Feargus O'Sullivan is a contributing writer to CityLab, covering Europe. His writing focuses on housing, gentrification and social change, infrastructure, urban policy, and national cultures. He has previously contributed to The Guardian, The Times, The Financial Times, and Next City, among other publications.
To ward off rent hikes and evictions at the hands of new building owners, the city will purchase about 700 homes the much-coveted Karl Marx Allee neighborhood.
In fall 2018, residents of East Berlin’s Karl Marx Allee—a grand Stalin-era boulevard lined with massive state-owned apartment blocks that have become desirable residences in this fast-gentrifying city—faced an alarming situation. About 700 homes were to be sold to a mega-landlord called Deutsche Wohnen; soon, they feared, poorer tenants would be evicted as their new landlord used legal loopholes to hike the rents beyond levels they could afford.
But then city leaders proposed a novel rescue plan: The city would step in and buy the apartments, barring the takeover and ensuring that the rents stayed manageable. This week, news came through that the city had acted on its plan. As of last Friday, the city is the owner of 674 of the apartments, making the Deutsche Wohnen sale impossible. As one headline put it, Karl Marx Allee “belongs to Berlin once more.” It could also be just the beginning of something even bigger.
The “once more” in that phrase is significant. Built during the Communist era (and the spark for a major uprising in 1953), the apartments along Karl Marx Allee were sold off to private landlord companies in 2004. This was a phenomenon across the post-reunification city—also in the West, where many buildings were also publicly owned—powered partly by faith in the private market, but more substantially by a hole in the nigh-on bankrupt city’s finances. The sales helped plug that gap, but ended up triggering another problem: runaway rent increases. Huge tracts of housing that had been hitherto managed as a public asset ended up becoming a cash cow milked by private companies until it bled.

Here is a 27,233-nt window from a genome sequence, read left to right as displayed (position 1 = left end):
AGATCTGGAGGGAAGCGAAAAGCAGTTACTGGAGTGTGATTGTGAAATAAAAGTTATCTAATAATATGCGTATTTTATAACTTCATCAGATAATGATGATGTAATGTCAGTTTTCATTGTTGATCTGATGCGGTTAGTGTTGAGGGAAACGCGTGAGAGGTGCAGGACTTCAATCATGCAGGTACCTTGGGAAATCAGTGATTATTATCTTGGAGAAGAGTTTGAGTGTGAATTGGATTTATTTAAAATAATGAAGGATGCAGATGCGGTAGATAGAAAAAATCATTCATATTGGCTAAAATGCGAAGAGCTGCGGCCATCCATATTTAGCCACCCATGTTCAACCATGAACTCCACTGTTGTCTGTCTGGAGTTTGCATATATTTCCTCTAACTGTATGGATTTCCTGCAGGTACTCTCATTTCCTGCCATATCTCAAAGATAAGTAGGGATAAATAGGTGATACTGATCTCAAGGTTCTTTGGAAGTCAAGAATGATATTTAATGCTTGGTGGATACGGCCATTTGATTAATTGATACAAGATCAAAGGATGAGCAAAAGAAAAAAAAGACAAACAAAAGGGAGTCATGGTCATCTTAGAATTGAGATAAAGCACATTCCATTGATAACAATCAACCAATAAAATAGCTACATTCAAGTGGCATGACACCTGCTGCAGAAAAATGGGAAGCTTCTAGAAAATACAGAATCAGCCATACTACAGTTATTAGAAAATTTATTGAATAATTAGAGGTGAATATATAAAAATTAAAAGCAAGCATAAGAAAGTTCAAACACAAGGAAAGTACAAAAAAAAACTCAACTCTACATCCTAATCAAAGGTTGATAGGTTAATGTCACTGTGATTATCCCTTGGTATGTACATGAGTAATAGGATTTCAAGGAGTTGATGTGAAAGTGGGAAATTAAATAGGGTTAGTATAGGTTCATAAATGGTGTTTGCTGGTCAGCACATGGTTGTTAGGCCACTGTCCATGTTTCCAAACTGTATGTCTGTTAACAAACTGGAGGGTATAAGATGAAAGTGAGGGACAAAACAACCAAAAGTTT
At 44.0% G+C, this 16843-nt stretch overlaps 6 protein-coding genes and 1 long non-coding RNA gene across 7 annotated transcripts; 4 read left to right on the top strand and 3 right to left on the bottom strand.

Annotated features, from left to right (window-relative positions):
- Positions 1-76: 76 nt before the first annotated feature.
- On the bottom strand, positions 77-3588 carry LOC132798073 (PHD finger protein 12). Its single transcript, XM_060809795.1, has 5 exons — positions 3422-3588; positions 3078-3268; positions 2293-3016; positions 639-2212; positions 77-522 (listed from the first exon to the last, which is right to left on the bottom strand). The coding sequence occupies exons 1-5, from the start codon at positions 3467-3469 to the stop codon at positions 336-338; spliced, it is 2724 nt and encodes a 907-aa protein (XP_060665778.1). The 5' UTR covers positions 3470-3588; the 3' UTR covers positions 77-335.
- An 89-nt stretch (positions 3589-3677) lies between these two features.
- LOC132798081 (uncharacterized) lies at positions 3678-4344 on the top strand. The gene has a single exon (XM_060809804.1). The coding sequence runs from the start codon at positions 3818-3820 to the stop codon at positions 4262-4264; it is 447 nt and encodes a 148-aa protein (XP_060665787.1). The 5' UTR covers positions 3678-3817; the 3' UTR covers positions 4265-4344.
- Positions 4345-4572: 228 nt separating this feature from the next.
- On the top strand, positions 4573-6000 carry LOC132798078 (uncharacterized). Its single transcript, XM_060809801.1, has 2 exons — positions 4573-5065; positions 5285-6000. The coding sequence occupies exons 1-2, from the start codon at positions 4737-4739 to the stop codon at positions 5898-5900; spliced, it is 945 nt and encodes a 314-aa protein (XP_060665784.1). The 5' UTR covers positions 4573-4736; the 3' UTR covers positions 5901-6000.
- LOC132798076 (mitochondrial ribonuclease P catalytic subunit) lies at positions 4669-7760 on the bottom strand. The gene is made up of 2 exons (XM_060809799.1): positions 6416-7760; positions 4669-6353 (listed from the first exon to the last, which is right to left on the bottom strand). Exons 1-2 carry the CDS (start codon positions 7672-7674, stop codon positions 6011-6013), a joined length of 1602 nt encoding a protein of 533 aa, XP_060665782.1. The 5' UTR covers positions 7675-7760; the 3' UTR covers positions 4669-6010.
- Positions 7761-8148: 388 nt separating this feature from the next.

Germany does have some legal brakes on galloping rent rises, however. In German rental contracts, the amount rent can rise per year is controlled, meaning at least that living costs couldn’t double overnight. But landlords who renovate their properties can avoid this. That work-around has turned luxury renovation into a tool for displacement, as The New Yorker recently detailed. A low-income resident might find their building newly equipped with balconies on its inner courtyard, or underfloor heating, then find their rent hiked beyond a manageable level, forcing them out.
It was fear of this process that led Karl Marx Allee residents to fight the Deutsche Wohnen buy-out. The city’s decision to step in, meanwhile, is not entirely unprecedented. Berlin boroughs can in some cases exercise the right to step in to prevent a building’s sale to a landlord they suspect of exploitative practices, buying the building itself or obliging the landlord who does so to sign a strict agreement on rent rises. While most Berlin districts steer clear of this practice, it has become common in the borough of Friedrichshain-Kreuzberg, where Karl Marx Allee is located.
What is entirely new, however, is the sheer scale of this buyout.
The purchase will cost an estimate €90 to €100 million ($101 to $112 million), an amount that will ultimately be recouped through rents but which is still an initial strain on the public purse. If a popular public campaign is successful, however, many more such buyouts will follow: Housing activists are pushing for a citywide referendum that would ban all mega-landlords in the city and return their housing stock to public control.
In a city where people of all classes rent, it’s a campaign that enjoys considerable support across the voter spectrum. The proposal recently passed its first hurdle, successfully hitting the required number of verified signatures on its petition. In the meantime, the city has already agreed to another radical housing fix—a ban on rent rises in all but newly constructed buildings for the next five years. Taken together, these reveal a city prepared to go further than any other in Europe to fight acute housing cost inflation.
This might make Berlin sound like a renters’ paradise. The reality, alas, is far different. Despite the city’s use of state apparatuses to fix its housing market, there is still intense pressure exerted on the system by private real estate investors—a pressure that’s become all but ubiquitous in major cities like London, Paris, and New York City that have become speculative playpens for the hyper-wealthy. As extreme as they might seem from a North American perspective, Berlin’s housing interventions may still prove insufficient to resist the sheer force of this speculative slash and burn. But in setting itself up as a laboratory for possible fixes to the global housing crisis, at least Berlin is trying.